Duane leaped n[H»n Iter. He struck up
the rifle as It went off, the powder
burning bis face.
I "Jennie, run out! Get on a horse !"
i he said.
Jennie flashed out or the door.
Willi an iron grasp Duane held fo
A dispatch from ('openhajjen re- j
ports that a Finnish steamer, with
j a regiment of Hussian artillery ana
! 1,000 horses aboard, siruck a mine
and was sunk. Only SO of tho»t»
| aboard were saved. I
"Kate, Let Gol"
the rlflo-bnrrel. lie had graspi'd it j
with his left hand, nnd he gnv«» such
a pull thnt he swung the crazed wo
man oiT the floor. Hut he could not
loose h«»r grip. She wns UH strong as
"Knte! * Let go!"
He tr«.'d to Intimldute her. She did
not iwe his gun thrust In her fu?e, or
reasoa l»nd given way to such an
extent to pnsMion thnt she'dld not cnr*.
Sho cursed. Her IniNlnind hud used
the same curses, and from her Hps
they seemed strange, unsexed, more
deadly. Like 11 tigress she fought him;
her face no longer resembled a wo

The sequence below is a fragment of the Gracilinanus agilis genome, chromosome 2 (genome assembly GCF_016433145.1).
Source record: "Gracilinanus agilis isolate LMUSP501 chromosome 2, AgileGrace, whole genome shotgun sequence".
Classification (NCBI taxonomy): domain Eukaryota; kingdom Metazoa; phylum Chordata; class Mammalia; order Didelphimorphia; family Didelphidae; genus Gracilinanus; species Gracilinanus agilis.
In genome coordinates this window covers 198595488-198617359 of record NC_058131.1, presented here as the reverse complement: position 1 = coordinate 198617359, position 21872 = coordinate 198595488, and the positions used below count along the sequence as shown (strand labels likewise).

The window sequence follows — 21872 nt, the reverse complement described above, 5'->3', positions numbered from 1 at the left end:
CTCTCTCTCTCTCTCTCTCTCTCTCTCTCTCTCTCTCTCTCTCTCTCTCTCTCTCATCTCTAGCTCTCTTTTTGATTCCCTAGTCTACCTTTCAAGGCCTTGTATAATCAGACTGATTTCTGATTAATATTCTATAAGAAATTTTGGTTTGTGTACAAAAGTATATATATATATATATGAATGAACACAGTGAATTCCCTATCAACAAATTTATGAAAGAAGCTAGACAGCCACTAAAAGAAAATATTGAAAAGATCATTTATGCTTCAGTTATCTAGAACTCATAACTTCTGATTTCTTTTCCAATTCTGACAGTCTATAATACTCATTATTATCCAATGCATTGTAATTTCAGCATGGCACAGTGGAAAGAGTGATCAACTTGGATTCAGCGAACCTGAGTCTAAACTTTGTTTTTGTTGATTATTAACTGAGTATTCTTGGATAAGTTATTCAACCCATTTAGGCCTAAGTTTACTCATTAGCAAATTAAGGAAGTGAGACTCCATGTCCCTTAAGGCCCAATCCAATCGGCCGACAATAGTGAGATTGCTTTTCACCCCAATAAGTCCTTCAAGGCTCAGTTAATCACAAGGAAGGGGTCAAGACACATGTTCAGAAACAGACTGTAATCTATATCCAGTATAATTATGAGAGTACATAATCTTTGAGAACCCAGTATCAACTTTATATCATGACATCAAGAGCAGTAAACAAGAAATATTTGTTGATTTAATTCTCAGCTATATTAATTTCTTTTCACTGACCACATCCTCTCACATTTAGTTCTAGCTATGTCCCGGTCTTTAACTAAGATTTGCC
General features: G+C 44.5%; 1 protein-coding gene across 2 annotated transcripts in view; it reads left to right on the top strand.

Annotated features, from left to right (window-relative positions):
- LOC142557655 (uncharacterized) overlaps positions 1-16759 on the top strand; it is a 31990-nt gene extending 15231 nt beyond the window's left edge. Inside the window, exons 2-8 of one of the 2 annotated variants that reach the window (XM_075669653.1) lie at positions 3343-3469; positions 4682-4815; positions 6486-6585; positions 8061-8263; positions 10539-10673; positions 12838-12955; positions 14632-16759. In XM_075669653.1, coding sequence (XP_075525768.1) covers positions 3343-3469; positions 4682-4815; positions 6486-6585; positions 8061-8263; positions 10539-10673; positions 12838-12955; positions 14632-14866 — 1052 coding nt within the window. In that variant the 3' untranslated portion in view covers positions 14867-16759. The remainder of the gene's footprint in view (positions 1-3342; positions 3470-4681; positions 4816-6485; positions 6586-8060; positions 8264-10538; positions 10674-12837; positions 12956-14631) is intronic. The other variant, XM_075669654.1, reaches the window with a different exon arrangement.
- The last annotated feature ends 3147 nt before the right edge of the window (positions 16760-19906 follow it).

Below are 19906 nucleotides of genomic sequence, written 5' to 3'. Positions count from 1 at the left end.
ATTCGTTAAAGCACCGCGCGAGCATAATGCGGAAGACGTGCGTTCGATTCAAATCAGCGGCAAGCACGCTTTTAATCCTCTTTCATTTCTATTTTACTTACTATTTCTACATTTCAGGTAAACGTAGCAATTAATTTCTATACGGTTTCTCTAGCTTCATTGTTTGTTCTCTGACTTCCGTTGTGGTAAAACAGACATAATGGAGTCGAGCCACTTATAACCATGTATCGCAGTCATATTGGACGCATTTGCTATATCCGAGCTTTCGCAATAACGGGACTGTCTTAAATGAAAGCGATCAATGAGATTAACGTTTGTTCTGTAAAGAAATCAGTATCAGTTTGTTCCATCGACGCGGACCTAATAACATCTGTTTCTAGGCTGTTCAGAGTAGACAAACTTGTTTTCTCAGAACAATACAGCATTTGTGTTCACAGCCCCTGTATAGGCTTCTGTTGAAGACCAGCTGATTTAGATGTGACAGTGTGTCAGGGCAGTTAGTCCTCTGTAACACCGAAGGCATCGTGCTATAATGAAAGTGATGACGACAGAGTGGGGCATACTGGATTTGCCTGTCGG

He heard a cry from outside—a
man's cry, hoarse und nlnrinlng.
It made him think of loss of time.
This demon of a woman wight yet
block his pla^i.
his lips stiff. In the grlmness of that
Instant he relaxed his the
With sudden, redoubled, irresistible
stnJftgth she wrenched the rifle down
nnd discharged It. Dunne felt n blow
—a shock—a burning agony tearing
through bis breiist. Then In a frenzy
he Jerked so powerfully upon tin* rifle
thnt he threw the woninn ngnlnst the
wnll. She fell nnd seemed stunned.
Dunne lenped buck, whirled, flew
out of the door ort the porch. The
shnrp crncklng of n gun hnlted him.
He snw Jennie holding to the bridle
of his liny horse. Euchre wns nstrlde
the other, nnd he hnd a Colt leveled,
nnd he wns firing down the lime. Then
came a single shot, heavier, and
Kuchre's ceased. He fell from the
A swift glnnce bnck showed to Dunne
n man coining down the lime. Chess
Allowny! His gun wns smoking. He
broke Into n run. Then In nn Inrttnnt
be snw Dunne, nnd tried to check his
pace as he swung VP his nrtn. Hut
thnt slight pause was fntnl. Dunne
shot, mwl Allowny wns fulling when bis
gun went off. His bullet whistled
-lose to Dunne nnd thudded Into the
Dunne bounded down to the horses.
Jennie was trying to hold the plunging
hay. Euchre lay flat on his back,
dead, a bullet-hole In bis shirt, bis
face set hard, and bis bunds twisted
round gun nnd bridle.
"Jennie, you'v nerve, all right !"
cried Dunne, as tie dragged down the
horse she was holding. "Up with you
now! There! Never 'mind—Jong
stirrups! Hsrig on somehow !"
He caught bis bridle out of
clutching grip and leaped'astride. The